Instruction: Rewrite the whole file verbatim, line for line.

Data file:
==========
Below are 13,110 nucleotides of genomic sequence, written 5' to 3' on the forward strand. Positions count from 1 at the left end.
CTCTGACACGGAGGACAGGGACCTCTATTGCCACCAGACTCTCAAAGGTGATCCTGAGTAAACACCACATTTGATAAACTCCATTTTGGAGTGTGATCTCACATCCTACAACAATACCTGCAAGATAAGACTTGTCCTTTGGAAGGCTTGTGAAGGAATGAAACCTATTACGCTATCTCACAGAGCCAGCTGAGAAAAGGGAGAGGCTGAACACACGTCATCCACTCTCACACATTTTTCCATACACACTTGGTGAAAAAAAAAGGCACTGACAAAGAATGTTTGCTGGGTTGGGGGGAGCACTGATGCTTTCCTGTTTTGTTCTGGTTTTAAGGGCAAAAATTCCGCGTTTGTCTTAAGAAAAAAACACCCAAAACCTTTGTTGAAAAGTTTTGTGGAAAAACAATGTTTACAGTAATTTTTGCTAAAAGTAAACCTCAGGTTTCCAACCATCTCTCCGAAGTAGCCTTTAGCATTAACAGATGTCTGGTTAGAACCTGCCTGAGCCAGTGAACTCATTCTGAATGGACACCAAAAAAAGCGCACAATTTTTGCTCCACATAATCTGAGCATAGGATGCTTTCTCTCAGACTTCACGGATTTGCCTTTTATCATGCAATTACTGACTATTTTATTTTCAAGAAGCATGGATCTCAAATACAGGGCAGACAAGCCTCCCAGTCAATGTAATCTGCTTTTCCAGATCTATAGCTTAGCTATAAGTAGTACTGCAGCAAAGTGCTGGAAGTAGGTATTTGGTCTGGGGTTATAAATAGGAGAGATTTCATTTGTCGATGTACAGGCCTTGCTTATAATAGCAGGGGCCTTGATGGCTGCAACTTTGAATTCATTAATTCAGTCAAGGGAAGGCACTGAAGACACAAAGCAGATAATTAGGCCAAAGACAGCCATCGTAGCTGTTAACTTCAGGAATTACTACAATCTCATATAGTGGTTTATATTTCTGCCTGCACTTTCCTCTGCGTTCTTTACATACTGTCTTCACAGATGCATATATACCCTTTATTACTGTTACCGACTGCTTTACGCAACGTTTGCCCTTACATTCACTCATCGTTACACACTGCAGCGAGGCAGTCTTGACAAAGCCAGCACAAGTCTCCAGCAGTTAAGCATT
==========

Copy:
Below are 13,110 nucleotides of genomic sequence, written 5' to 3' on the forward strand. Positions count from 1 at the left end.
CTCTGACACGGAGGACAGGGACCTCTATTGCCACCAGACTCTCAAAGGTGATCCTGAGTAAACACCACATTTGATAAACTCCATTTTGGAGTGTGATCTCACATCCTACAACAATACCTGCAAGATAAGACTTGTCCTTTGGAAGGCTTGTGAAGGAATGAAACCTATTACGCTATCTCACAGAGCCAGCTGAGAAAAGGGAGAGGCTGAACACACGTCATCCACTCTCACACATTTTTCCATACACACTTGGTGAAAAAAAAAGGCACTGACAAAGAATGTTTGCTGGGTTGGGGGGAGCACTGATGCTTTCCTGTTTTGTTCTGGTTTTAAGGGCAAAAATTCCGCGTTTGTCTTAAGAAAAAAACACCCAAAACCTTTGTTGAAAAGTTTTGTGGAAAAACAATGTTTACAGTAATTTTTGCTAAAAGTAAACCTCAGGTTTCCAACCATCTCTCCGAAGTAGCCTTTAGCATTAACAGATGTCTGGTTAGAACCTGCCTGAGCCAGTGAACTCATTCTGAATGGACACCAAAAAAAGCGCACAATTTTTGCTCCACATAATCTGAGCATAGGATGCTTTCTCTCAGACTTCACGGATTTGCCTTTTATCATGCAATTACTGACTATTTTATTTTCAAGAAGCATGGATCTCAAATACAGGGCAGACAAGCCTCCCAGTCAATGTAATCTGCTTTTCCAGATCTATAGCTTAGCTATAAGTAGTACTGCAGCAAAGTGCTGGAAGTAGGTATTTGGTCTGGGGTTATAAATAGGAGAGATTTCATTTGTCGATGTACAGGCCTTGCTTATAATAGCAGGGGCCTTGATGGCTGCAACTTTGAATTCATTAATTCAGTCAAGGGAAGGCACTGAAGACACAAAGCAGATAATTAGGCCAAAGACAGCCATCGTAGCTGTTAACTTCAGGAATTACTACAATCTCATATAGTGGTTTATATTTCTGCCTGCACTTTCCTCTGCGTTCTTTACATACTGTCTTCACAGATGCATATATACCCTTTATTACTGTTACCGACTGCTTTACGCAACGTTTGCCCTTACATTCACTCATCGTTACACACTGCAGCGAGGCAGTCTTGACAAAGCCAGCACAAGTCTCCAGCAGTTAAGCATT